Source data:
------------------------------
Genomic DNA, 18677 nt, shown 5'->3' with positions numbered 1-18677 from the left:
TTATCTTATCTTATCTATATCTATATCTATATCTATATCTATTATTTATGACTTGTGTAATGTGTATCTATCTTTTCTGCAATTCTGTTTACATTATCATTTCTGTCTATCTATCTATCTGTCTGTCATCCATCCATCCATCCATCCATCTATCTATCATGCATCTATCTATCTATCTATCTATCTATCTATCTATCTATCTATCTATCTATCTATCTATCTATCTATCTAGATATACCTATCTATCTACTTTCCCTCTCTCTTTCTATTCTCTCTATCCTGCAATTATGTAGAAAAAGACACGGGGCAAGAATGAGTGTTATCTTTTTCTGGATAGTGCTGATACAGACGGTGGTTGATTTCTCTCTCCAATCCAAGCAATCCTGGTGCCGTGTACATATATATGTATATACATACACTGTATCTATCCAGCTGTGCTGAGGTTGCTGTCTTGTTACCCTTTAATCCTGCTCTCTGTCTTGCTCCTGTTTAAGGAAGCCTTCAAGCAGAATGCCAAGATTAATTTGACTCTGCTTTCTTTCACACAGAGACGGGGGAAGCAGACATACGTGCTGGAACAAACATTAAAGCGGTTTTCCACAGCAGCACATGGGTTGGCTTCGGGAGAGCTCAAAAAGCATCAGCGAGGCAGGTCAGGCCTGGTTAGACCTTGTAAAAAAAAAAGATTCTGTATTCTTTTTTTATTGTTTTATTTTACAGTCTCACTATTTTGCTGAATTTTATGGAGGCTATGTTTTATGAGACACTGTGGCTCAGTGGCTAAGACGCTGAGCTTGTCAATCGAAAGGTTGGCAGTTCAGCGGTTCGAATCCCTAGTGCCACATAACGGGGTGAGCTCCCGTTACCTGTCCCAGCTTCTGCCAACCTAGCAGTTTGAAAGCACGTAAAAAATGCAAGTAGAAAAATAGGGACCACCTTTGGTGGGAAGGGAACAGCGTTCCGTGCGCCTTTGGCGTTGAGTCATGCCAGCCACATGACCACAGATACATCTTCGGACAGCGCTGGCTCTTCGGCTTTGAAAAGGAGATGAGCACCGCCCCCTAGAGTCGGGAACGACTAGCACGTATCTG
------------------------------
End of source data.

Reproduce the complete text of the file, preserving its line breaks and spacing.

Genomic DNA, 18677 nt, shown 5'->3' with positions numbered 1-18677 from the left:
TTATCTTATCTTATCTATATCTATATCTATATCTATATCTATTATTTATGACTTGTGTAATGTGTATCTATCTTTTCTGCAATTCTGTTTACATTATCATTTCTGTCTATCTATCTATCTGTCTGTCATCCATCCATCCATCCATCCATCTATCTATCATGCATCTATCTATCTATCTATCTATCTATCTATCTATCTATCTATCTATCTATCTATCTATCTATCTATCTAGATATACCTATCTATCTACTTTCCCTCTCTCTTTCTATTCTCTCTATCCTGCAATTATGTAGAAAAAGACACGGGGCAAGAATGAGTGTTATCTTTTTCTGGATAGTGCTGATACAGACGGTGGTTGATTTCTCTCTCCAATCCAAGCAATCCTGGTGCCGTGTACATATATATGTATATACATACACTGTATCTATCCAGCTGTGCTGAGGTTGCTGTCTTGTTACCCTTTAATCCTGCTCTCTGTCTTGCTCCTGTTTAAGGAAGCCTTCAAGCAGAATGCCAAGATTAATTTGACTCTGCTTTCTTTCACACAGAGACGGGGGAAGCAGACATACGTGCTGGAACAAACATTAAAGCGGTTTTCCACAGCAGCACATGGGTTGGCTTCGGGAGAGCTCAAAAAGCATCAGCGAGGCAGGTCAGGCCTGGTTAGACCTTGTAAAAAAAAAAGATTCTGTATTCTTTTTTTATTGTTTTATTTTACAGTCTCACTATTTTGCTGAATTTTATGGAGGCTATGTTTTATGAGACACTGTGGCTCAGTGGCTAAGACGCTGAGCTTGTCAATCGAAAGGTTGGCAGTTCAGCGGTTCGAATCCCTAGTGCCACATAACGGGGTGAGCTCCCGTTACCTGTCCCAGCTTCTGCCAACCTAGCAGTTTGAAAGCACGTAAAAAATGCAAGTAGAAAAATAGGGACCACCTTTGGTGGGAAGGGAACAGCGTTCCGTGCGCCTTTGGCGTTGAGTCATGCCAGCCACATGACCACAGATACATCTTCGGACAGCGCTGGCTCTTCGGCTTTGAAAAGGAGATGAGCACCGCCCCCTAGAGTCGGGAACGACTAGCACGTATCTG